Moreover, since the IT directors of each group, responsible for IT management, now responded to both their head of department and the CIO, there was greater integration in the company as the IT directors were now directly responsible for achievement of the company’s global objectives. This was driven by the fact that they also responded to the Chief Information Officer, who was ensured that global objectives were met by all business groups. To further boost integration amongst the various business groups, Robert also created the IT Leadership Committee, where the IT directors of each business group were able to strategize on current and future projects. The result of these integration efforts was a more effective company working together for the achievement of its global objectives.

Under the reorganization of IT infrastructure, greater IT management was to be initiated by setting up a strategic office to closely monitor all IT projects valued at $2 million and above. By setting up of these offices, all major projects would be closely monitored by not only the responsible business group, but also the project office. As a result, there would be more efficiency in project management as well as transparency in the undertakings of various business groups so as to ensure conformity of the project details to the company’s overall visions and objectives.

Despite all the advantages accrued from the new infrastructure, it poses some disadvantages and risks. The technology infrastructure is likely to cause major unwanted organizational changes and risks to the company.

Once installed, the new system would involve the creation of shared service centres for shared business groups’ functions. This brings about great dependency of the delivery of various business groups on the service centres. As a result, operational performance of various business groups would be affected since their activities are dependent on the provisions available in the respective service centres.

The system will also require special changes to the general structure of the company, which needs a lot of time and resources to facilitate. Besides, since the new system does not encourage autonomy of business units, a software change or breakdown of the system could result into serious implications for the company (Dube, Bernier & Roy, 2009).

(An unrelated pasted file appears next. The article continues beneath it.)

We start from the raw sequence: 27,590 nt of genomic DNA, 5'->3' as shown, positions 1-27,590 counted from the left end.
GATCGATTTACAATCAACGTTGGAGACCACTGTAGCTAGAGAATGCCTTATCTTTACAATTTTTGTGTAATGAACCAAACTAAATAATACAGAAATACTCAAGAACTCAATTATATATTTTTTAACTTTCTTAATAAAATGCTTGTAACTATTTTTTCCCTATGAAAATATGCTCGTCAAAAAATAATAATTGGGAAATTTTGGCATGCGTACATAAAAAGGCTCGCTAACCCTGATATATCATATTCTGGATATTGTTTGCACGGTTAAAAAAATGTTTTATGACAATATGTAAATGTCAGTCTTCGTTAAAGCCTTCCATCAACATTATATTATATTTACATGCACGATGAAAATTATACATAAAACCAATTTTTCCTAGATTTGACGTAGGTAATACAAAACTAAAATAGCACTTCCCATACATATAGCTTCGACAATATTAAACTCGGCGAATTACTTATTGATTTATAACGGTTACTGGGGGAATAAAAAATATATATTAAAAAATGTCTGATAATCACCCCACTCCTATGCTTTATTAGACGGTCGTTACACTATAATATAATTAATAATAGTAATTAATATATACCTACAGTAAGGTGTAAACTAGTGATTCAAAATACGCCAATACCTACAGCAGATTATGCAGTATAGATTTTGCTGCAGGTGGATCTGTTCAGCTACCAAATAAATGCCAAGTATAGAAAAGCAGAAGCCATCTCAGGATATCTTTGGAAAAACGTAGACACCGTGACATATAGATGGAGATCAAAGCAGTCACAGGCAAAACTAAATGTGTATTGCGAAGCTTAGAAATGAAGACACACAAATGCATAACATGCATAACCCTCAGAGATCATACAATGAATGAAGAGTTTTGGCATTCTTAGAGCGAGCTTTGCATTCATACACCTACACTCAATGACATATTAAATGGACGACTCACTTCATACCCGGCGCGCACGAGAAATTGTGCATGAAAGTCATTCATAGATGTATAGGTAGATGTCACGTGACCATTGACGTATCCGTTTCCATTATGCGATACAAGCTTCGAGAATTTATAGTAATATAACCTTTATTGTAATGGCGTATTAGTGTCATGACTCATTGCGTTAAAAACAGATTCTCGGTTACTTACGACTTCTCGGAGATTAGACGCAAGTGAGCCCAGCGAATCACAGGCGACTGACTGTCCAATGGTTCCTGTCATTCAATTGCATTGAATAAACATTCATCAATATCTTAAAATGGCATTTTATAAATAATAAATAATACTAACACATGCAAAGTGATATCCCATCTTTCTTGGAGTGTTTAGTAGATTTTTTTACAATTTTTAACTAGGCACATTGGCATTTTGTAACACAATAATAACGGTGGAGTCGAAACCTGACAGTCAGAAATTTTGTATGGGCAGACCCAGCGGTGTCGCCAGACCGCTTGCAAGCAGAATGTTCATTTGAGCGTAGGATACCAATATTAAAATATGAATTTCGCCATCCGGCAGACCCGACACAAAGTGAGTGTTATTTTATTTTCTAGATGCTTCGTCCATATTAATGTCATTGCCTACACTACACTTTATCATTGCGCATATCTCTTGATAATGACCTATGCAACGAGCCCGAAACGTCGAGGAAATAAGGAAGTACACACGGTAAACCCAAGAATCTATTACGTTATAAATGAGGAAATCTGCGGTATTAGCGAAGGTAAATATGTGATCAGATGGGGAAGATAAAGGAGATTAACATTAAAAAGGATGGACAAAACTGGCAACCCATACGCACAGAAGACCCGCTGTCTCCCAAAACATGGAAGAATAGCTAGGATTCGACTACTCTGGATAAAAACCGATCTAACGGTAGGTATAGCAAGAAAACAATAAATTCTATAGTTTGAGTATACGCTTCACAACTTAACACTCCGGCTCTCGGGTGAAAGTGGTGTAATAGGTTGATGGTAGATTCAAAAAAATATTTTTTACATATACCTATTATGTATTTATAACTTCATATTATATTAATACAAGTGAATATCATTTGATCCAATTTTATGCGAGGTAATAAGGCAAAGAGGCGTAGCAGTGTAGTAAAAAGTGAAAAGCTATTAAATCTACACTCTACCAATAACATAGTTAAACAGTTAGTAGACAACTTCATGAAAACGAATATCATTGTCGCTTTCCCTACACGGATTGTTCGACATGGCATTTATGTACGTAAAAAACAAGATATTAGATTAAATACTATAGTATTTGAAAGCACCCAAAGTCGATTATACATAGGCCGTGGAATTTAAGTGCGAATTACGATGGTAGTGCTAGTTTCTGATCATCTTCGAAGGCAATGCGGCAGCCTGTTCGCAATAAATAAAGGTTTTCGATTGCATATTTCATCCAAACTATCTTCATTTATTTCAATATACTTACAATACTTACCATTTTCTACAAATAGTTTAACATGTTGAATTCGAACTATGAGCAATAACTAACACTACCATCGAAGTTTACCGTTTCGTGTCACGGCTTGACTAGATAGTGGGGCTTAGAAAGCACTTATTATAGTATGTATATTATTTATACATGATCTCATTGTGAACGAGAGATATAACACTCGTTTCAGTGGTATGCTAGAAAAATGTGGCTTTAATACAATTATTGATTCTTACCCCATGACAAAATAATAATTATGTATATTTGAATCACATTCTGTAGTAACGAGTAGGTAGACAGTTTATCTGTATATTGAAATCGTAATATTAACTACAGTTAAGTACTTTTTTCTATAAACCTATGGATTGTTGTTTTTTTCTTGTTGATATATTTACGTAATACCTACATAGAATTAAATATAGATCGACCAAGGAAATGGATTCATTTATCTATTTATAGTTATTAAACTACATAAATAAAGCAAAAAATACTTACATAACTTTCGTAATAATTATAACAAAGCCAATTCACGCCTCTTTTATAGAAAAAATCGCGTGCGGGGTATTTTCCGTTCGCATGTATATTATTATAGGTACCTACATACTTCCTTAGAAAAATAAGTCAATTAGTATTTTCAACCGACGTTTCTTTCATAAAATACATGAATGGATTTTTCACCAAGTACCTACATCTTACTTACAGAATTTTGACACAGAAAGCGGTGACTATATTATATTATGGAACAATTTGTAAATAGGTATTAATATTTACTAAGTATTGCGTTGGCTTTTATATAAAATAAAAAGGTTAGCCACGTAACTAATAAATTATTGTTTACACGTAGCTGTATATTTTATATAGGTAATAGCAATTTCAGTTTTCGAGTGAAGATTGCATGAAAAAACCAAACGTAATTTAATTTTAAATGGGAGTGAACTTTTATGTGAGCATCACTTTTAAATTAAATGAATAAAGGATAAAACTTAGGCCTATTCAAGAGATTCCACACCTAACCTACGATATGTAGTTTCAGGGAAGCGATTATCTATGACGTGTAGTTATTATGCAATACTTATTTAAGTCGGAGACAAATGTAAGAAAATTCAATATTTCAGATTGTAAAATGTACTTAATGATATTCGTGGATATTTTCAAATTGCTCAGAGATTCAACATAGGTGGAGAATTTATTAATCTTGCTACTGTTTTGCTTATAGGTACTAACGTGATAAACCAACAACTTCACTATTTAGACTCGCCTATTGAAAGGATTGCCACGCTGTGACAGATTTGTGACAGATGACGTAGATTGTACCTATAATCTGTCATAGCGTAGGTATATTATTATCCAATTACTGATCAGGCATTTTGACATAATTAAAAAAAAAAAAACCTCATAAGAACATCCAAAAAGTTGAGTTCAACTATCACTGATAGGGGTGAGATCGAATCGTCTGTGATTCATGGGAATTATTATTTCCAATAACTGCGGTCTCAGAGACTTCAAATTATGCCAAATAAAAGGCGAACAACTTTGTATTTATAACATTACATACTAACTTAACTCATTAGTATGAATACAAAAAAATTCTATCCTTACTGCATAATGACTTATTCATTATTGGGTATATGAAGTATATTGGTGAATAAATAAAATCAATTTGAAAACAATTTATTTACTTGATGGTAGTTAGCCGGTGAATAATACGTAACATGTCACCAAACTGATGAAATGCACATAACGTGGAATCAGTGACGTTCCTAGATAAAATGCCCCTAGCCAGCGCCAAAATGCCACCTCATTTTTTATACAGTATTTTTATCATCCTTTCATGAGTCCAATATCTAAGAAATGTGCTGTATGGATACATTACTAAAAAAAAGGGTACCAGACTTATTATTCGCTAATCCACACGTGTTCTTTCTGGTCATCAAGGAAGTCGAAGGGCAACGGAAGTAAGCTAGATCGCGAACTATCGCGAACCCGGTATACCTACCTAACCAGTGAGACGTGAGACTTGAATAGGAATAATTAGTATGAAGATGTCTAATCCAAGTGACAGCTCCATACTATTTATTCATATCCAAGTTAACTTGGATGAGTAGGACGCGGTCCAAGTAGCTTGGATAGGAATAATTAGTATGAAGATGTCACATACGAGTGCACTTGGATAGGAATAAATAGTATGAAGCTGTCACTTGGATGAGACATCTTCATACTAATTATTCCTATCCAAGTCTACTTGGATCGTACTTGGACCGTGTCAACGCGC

Additional improvements of infrastructure for this case

The other possible improvements in the infrastructure include developing cost-efficient designs and heightening security levels (Whitman & Mattord, 2012). Due to the extensive nature of the new IT infrastructure system, it is important that the company develops a design that is able to facilitate all the various functions, without attracting additional costs. This would be done by brainstorming on more effective ways of carrying out various functions. The ways identified as the most effective would then be adopted as designs to be used for various types of future projects to ensure efficiency and cost-saving.

Moreover, with the establishment of shared service centres comes a greater vulnerability of the company’s internal processes. Therefore, a high-security system is vital to enhance the safety of both shared and stored information.

References

Dube, L., Bernier, C. and Roy, V. (2009) Taking on the Challenge of IT Management in a Global Business Context: The Alcan Case - Part A. International Journal of Case Studies in Management. 7(2):May. HEC020.

Dube, L., Bernier, C. and Roy, V. (2009) Taking on the Challenge of IT Management in a Global Business Context: The Alcan Case - Part B. International Journal of Case Studies in Management. 7(2):May. HEC021.

Whitman, M. E., & Mattord, H. J. (2012). Roadmap to information security: For IT and infosec managers. Cengage Learning.

September 04, 2023